Small Island Development States (SIDS) is a group of island states located within the major oceans of the world. Due to their locations, these island nations share certain common social, economic and environmental challenges like limited natural resources, small population, over dependence on world trade, and predisposition to natural disasters like hurricanes and earthquakes. Together, these problems have curtailed the development of the regions compared to states within the continents. The growth and development in the region have been limited by high energy, communication, and transportation costs, inexplicably expensive infrastructure and public administration due to their small size, and limited to almost no opportunity to create economies of scale. However, the SIDS came together and formed a body that unites them and seeks to advance their economic development and progress in general.
SIDS Regional Body
The UN Conference on Environment and Development (UNCED) in 1992 held a summit in Brazil and recognized SIDS unique economic and environmental challenges in Agenda 21. Over fifty states joined The Small Island Developing States regional body. These states range in size, population, and economic development status. In the Caribbean, the states include Trinidad and Tobago, Dominican Republic, Suriname, Puerto Rico, the Bahamas, Montserrat, Grenada, Jamaica, Haiti, Cuba, Dominica, Guyana, and Barbados among others. Following closely are the SIDs in the Pacific like Fiji, Timor-Leste, Guam, Papua New Guinea, Kiribati, Samoa, Vanuatu and Solomon Islands. The other category found in Africa, Indian Ocean, Mediterranean, and South China Sea (AIMS) regions which include, Bahrain, Comoros, Cape Verde, Maldives, Guinea-Bissau, Singapore, São Tomé and Príncipe, Mauritius, and Seychelles.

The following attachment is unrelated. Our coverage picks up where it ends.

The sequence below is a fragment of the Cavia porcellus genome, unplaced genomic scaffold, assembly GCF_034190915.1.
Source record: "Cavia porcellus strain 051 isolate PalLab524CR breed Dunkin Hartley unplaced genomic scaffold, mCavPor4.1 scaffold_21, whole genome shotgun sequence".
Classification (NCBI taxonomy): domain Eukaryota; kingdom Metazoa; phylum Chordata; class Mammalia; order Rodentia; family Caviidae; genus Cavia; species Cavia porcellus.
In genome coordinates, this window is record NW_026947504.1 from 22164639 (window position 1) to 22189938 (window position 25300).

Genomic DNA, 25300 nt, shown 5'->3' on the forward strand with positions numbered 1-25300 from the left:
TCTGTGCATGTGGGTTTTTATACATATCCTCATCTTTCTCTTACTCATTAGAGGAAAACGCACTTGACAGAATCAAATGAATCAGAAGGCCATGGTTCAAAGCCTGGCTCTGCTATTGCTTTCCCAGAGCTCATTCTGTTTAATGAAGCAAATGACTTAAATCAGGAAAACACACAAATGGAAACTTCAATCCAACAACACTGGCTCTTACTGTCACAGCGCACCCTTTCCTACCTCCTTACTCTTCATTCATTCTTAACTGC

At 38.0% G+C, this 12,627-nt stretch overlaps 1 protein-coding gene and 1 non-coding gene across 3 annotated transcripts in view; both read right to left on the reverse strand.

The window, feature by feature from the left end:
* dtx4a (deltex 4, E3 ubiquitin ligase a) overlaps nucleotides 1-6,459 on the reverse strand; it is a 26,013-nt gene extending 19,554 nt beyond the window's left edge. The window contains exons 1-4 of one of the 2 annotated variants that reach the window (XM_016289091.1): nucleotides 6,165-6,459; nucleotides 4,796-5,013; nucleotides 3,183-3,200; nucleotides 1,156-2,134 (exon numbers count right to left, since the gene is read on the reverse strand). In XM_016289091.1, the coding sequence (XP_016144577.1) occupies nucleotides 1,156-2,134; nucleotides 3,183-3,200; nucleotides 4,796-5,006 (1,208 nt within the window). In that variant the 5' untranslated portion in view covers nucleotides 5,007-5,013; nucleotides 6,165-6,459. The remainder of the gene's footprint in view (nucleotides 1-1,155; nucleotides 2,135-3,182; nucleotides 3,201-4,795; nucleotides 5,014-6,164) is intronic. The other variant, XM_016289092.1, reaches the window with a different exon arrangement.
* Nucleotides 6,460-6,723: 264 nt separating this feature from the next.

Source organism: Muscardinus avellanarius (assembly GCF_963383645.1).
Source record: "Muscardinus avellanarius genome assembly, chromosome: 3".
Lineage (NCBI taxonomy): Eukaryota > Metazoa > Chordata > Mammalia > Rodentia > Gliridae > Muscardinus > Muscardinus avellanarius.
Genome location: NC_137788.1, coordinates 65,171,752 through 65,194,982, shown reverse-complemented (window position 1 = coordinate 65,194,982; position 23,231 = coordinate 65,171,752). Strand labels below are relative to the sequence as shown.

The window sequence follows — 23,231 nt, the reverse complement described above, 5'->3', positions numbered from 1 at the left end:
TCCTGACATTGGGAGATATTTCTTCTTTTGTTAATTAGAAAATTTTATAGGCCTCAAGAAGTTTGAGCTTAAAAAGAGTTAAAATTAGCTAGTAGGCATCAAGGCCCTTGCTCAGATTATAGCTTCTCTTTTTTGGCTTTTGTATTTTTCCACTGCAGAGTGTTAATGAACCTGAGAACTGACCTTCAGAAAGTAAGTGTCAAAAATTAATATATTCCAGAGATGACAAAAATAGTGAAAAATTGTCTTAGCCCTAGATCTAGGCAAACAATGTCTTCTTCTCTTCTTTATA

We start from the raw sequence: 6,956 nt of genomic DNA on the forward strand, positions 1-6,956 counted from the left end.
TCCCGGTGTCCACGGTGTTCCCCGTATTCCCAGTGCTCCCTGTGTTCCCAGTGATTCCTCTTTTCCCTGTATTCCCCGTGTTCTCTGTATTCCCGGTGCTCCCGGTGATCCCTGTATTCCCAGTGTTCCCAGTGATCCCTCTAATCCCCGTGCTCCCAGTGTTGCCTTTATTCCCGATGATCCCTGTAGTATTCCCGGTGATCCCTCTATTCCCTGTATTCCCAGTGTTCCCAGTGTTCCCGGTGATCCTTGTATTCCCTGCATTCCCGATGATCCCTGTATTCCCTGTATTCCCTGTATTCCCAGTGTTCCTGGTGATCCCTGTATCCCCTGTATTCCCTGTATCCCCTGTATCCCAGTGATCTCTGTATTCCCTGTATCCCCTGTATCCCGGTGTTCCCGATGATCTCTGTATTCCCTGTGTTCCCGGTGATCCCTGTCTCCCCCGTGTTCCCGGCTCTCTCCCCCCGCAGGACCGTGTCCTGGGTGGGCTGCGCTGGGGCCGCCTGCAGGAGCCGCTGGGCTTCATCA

Jamaica is a Caribbean island nation which is the 3rd largest island in the Greater Antilles covering an area of 4,240 square miles. The country is the fourth largest Island country in the Caribbean by area. The country has a mixed economy having both the private sector and the state enterprise playing a significant role. Some of the major sectors of the economy include insurance and financial services, tourism, mining, agriculture, and manufacturing. Approximately 1.3 million visitors tour Jamaica annually. The country has been receiving support from the multilateral and financial institutions from the 1980s and has attempted to implement the structural reforms to encourage and increase private sector participation. From 1991, the country’s government has been following the economic and liberalization program and has been trying to remove exchange controls, cutting tariffs, floating exchange rates, reducing inflation, stabilizing the country’s currency, and removing restrictions on foreign investment.
The Independent State of Samoa consists of two main islands and four smaller ones, all located midway between Hawaii and New Zealand and to the south of the equator. Samoa covers an area of 1,097 square miles, all within an equatorial climatic condition.In 2006, the country had a GDP based on PPP of $1.218 billion, and the industry contributes significantly to the GDP at 58.4% , while agriculture contribute 11.4% and service sector at 30.2%. Tourism also plays a significant role and has been expanding contributing 25% of the GDP. Tourists to the island have been increasing, and there were more than 100,000 visitors in 2005 compared to 70,000 in1996.
The Maldives consist of a series of 26 atolls spanning approximately 115 square miles. Some atolls can only host a single massive infrastructure like an airport. This country is the smallest in Asia by land and population. The Maldives lies on the Indian Ocean to the south of India and west of Sri Lanka and is categorized as a middle-income economy. The major economic activities are fishing and tourism.
Challenges And Opportunities Of SIDS
SIDS countries face economic setbacks attributable to insufficient transportation and communication links with other countries. The small size of these countries leaves little room for expansion of economic opportunities thus leaving them dependent on other states for development. Their exposure to natural disasters like storms and hurricanes seem to act against their aspirations. However, these states’ resilience is remarkable as they have capitalized on their locations for tourism and talent. With the advancement in technology and global exposure, SIDS member countries like Bahrain and Singapore managed to develop their economies and are now wealthy nations.